April 30th, 2015
Aerobic septic systems are used in situations where standard septic systems are not a viable option. In many cases, they are used to replace failing septic systems. Aerobic systems are similar to septic systems in that they both use natural processes to treat wastewater. But unlike septic (anaerobic) treatment, the aerobic treatment process requires oxygen. There are two types of bacteria, anaerobic and aerobic. Aerobic bacteria work much faster than anaerobic bacteria, which means they process septic tank waste more quickly. Aerobic treatment units use a mechanism to inject and circulate air inside the treatment tank, which accelerates or speeds up the treatment process. This mechanism requires electricity to operate. For this reason, aerobic systems cost more to operate and need more routine maintenance than most septic systems. However, when properly operated and maintained, aerobic systems can provide a high quality wastewater treatment alternative to septic systems. They can also be used in some cases by owners of wooded lots, who don’t want to clear enough land to install a traditional septic tank and drainfield.
Aerobic units can be installed above or below ground. They may require electrical connections, additional excavation, installation of pretreatment or final treatment components, and access for maintenance.
Aerobic systems can cost two to three times that of a standard septic tank, although this varies based on design, location, size, and installation and maintenance requirements. The aeration mechanism requires electricity and routine maintenance.
Savings can be realized if the drain field can be reduced or if its life can be prolonged. There is the potential for space-saving and less groundwater pollution than ordinary septic systems. Aerobic systems may allow a site to be developed that could not otherwise support a conventional septic system.
All septic systems need a washing machine filter (to protect the system from lint, one of the leading causes of septic system failure). However, they are even more important to use with aerobic septic systems, because they usually use some types of media or filters in them which can easily get clogged with lint. Many manufacturers will claim their systems don’t need a lint filter, because they are afraid their systems will appear inferior next to their competitor’s system. In fact the head of one of the best manufacturers has contacted us and confirmed that lint was a major problem in their systems.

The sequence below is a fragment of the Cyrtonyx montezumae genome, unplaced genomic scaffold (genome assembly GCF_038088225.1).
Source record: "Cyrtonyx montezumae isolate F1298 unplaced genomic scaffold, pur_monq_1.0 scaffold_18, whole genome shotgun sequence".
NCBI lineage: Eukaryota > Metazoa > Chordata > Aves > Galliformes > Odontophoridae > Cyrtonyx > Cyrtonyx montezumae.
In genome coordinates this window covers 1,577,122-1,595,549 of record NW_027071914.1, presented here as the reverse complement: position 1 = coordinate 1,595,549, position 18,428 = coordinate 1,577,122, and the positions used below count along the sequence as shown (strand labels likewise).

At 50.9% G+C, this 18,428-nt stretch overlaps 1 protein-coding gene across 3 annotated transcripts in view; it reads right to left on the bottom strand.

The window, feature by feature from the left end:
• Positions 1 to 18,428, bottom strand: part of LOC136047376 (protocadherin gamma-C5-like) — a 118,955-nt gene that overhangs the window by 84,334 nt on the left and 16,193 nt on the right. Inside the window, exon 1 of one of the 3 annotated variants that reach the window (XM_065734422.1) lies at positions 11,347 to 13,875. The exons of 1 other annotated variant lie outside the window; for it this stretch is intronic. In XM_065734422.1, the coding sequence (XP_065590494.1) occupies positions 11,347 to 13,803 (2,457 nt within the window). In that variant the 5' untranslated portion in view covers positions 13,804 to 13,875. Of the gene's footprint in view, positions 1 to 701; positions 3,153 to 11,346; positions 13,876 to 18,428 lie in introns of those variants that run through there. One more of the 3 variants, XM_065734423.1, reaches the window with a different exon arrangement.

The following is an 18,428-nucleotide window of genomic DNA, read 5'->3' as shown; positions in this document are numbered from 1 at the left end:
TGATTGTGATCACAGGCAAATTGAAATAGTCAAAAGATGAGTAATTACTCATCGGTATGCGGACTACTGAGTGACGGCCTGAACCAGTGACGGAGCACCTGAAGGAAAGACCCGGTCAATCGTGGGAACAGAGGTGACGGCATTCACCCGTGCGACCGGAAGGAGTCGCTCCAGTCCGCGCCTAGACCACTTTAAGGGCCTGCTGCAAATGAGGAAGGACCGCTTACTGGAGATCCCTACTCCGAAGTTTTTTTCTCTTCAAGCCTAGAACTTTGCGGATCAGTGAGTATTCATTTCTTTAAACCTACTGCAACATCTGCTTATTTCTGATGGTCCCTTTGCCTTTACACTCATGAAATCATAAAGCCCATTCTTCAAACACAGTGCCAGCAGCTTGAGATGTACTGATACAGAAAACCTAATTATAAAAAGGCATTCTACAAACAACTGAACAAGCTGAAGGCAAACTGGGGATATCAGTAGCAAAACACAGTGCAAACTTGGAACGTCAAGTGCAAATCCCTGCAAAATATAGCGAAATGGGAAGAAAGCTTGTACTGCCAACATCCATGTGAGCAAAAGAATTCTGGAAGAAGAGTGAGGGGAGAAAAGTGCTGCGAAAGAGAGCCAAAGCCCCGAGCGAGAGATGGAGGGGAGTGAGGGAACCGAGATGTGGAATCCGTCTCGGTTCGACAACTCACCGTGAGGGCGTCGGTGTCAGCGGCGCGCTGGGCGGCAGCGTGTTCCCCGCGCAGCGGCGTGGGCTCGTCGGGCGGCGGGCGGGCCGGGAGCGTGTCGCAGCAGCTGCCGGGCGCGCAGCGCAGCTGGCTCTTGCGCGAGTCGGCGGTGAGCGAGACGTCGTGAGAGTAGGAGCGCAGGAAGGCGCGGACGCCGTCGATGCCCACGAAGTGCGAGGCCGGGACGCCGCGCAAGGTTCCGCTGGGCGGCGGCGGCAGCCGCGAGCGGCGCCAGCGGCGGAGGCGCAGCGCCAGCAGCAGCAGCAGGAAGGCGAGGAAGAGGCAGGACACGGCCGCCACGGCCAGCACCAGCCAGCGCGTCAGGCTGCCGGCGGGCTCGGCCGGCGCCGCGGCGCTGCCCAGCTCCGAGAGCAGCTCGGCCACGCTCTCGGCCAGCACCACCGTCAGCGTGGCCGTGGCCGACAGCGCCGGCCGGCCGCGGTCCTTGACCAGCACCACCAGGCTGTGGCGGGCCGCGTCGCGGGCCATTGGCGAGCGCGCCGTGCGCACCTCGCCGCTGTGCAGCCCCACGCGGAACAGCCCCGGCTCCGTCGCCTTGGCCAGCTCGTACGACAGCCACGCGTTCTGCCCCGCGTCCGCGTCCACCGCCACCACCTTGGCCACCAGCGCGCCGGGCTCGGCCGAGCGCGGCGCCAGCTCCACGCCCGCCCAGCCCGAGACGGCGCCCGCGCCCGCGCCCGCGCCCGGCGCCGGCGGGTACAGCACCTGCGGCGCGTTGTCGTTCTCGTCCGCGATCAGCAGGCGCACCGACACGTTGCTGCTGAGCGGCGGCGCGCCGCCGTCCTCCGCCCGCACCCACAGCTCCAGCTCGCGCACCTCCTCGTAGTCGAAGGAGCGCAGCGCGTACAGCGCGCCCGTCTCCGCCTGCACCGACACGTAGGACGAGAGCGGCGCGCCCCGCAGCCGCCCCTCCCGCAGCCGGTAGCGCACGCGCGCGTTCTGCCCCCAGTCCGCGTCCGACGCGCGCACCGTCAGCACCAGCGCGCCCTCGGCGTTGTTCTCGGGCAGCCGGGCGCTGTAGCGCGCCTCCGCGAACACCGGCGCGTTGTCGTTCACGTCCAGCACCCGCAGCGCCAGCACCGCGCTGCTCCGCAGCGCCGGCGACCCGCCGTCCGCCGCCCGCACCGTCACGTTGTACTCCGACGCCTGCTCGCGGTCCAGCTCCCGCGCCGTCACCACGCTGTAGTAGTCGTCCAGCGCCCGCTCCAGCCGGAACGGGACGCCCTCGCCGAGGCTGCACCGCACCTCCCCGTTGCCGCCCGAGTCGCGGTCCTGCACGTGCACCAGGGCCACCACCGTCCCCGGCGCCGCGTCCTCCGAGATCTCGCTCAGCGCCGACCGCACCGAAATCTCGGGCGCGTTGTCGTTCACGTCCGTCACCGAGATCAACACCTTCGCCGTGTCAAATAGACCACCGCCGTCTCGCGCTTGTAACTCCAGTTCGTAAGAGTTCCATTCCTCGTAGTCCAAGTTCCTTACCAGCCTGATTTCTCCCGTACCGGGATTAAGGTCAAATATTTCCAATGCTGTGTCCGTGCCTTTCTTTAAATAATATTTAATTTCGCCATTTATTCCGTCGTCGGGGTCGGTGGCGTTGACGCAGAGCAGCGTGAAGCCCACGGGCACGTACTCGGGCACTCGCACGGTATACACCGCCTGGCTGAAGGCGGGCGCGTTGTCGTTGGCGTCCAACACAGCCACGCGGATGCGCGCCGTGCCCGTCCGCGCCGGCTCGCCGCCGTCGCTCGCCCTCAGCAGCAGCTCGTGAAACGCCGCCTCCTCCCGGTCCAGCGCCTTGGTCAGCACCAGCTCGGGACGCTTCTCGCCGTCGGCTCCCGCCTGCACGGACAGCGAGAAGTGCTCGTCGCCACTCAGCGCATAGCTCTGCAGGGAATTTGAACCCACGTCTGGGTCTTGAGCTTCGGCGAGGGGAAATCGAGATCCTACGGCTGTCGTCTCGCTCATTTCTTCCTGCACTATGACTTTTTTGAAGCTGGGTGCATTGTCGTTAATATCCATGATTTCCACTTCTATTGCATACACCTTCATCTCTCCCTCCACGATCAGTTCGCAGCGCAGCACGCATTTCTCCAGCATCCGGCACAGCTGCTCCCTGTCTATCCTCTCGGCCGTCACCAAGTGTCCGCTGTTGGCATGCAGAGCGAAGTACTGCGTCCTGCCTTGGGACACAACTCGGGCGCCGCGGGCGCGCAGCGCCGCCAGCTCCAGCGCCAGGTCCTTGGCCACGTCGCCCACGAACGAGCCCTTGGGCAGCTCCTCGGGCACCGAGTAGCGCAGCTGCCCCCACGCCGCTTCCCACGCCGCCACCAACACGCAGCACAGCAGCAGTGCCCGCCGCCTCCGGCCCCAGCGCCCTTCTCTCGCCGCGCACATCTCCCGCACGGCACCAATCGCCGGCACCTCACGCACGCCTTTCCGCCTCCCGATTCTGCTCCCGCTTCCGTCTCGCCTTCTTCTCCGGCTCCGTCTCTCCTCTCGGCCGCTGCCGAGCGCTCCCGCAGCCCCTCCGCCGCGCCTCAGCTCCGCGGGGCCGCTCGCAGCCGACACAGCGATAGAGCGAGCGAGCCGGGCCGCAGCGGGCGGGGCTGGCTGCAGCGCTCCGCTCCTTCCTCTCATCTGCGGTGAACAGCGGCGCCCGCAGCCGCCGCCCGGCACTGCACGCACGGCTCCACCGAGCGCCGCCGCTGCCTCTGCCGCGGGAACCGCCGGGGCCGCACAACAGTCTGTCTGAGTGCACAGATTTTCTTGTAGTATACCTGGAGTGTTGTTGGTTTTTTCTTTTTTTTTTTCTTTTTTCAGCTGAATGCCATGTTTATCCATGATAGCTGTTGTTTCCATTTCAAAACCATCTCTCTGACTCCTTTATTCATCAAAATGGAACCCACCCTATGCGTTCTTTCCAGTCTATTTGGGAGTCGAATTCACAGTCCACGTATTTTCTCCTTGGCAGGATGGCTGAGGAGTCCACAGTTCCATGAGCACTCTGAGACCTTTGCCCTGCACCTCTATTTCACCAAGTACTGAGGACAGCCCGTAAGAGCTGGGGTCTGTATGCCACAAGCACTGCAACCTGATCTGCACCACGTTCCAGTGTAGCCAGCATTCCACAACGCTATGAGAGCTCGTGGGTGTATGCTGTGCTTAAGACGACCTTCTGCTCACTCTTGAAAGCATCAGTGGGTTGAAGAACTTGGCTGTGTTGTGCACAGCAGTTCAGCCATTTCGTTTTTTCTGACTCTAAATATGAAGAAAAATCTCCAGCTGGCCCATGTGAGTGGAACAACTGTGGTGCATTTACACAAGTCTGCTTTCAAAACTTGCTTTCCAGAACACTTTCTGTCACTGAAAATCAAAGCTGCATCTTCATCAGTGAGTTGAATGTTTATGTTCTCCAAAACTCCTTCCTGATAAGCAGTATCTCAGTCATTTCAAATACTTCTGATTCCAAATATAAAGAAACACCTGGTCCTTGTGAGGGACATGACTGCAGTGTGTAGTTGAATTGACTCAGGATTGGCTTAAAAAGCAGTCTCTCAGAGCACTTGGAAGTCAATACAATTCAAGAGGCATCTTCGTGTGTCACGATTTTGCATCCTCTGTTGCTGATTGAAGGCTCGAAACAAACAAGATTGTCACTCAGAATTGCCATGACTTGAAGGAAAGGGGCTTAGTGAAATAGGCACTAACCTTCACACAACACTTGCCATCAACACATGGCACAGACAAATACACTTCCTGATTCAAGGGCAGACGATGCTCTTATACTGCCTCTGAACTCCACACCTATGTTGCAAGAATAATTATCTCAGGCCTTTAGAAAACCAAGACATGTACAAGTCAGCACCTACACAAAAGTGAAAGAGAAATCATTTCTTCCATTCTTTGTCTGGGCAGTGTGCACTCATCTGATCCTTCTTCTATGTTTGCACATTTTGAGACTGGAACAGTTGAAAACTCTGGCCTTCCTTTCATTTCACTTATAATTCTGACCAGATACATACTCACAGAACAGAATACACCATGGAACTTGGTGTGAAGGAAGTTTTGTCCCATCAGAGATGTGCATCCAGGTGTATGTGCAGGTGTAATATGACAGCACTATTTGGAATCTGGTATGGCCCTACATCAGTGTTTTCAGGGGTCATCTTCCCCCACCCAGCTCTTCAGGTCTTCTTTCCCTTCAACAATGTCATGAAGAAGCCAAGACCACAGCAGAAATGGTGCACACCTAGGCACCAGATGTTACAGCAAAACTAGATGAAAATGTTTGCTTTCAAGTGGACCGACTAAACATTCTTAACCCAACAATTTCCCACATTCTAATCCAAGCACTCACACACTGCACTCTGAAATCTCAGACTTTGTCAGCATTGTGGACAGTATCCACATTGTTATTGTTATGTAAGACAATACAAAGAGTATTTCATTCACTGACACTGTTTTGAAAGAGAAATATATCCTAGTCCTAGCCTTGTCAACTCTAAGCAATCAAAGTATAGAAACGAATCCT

In addition to regulatory restrictions, aerobic systems have both a higher first cost and other maintenance demands than septic systems. Treatment diminishes if these systems are neglected or turned off, if harmful chemicals are poured down the drain, or if the ambient temperature is too low. The aerobic process reduces the effluent’s ammonia content, but may increase its nitrate content. However, re-circulation back to an anaerobic environment (septic tank) can reduce total nitrogen output.
Aerobic systems are not accepted in all areas; check with the local health department. Some jurisdictions do not allow for a reduction in drain field area for aerobic systems, but some jurisdictions do allow for a reduction or elimination of a reserve area, with pretreatment. In other areas, aerobic systems are being allowed on an experimental or trial basis, or to repair failed systems. Approval usually comes from the state or local health department. NSF/ANSI 40 – 2000 Standard for Residential Wastewater Treatment Systems details requirements for approval of the system. Aerobic units are required to include two years of manufacturer maintenance service and renewal options, and to have alarms to alert the homeowner of malfunctions.
A variety of aerobic treatment systems are available from different manufacturers. The demand for these systems has increased in certain areas as the need for improved wastewater treatment increases.
Aerobic treatment systems use a mechanism to inject air into a tank, encouraging decomposition that produces a higher quality effluent. In some cases, the size of the drain field can be reduced to allow development of a site that otherwise could not support a conventional septic system.
The main application for an aerobic treatment system is to retrofit a failed septic system. Other applications include poor soil, high groundwater/bedrock, little available land for a drain field, high proportion of organic matter or the need for high-quality effluent for environmentally sensitive sites.
There are a variety of designs for aerobic systems, but they do have some common features. These include pretreatment to reduce the amount of clogging solids, an aeration process, settling for suspended growth systems, and final treatment/disinfection. The most common kind of aerobic system is “suspended growth.” Air is forced into an aeration compartment in which sewage-digesting bacteria are freely suspended in the liquid/air mixture. The other method is “attached growth,” in which a surface is provided for bacteria to attach themselves. The surface is alternately exposed to the liquid and air. Because of the possibility of disruption under a sudden heavy waste load, some systems do not allow continuous flow, but restrict it through various devices such as pretreatment tanks, surge chambers, and baffles.
As you may know from researching this topic, failing septic systems are a major financial and environmental problem in this country. Expensive septic repairs can often run from $5,000 to $20,000 or more and a large number of systems are failing throughout the country. For news stories related to failing septic systems and tightening regulations you can go to: http://www.laundry-alternative.com/failing-septic-systems/regulations/
You also can’t sell your home if it has a failing system. For more information on how to properly maintain your septic system, go to: http://www.laundry-alternative.com/septic-system-maintenance/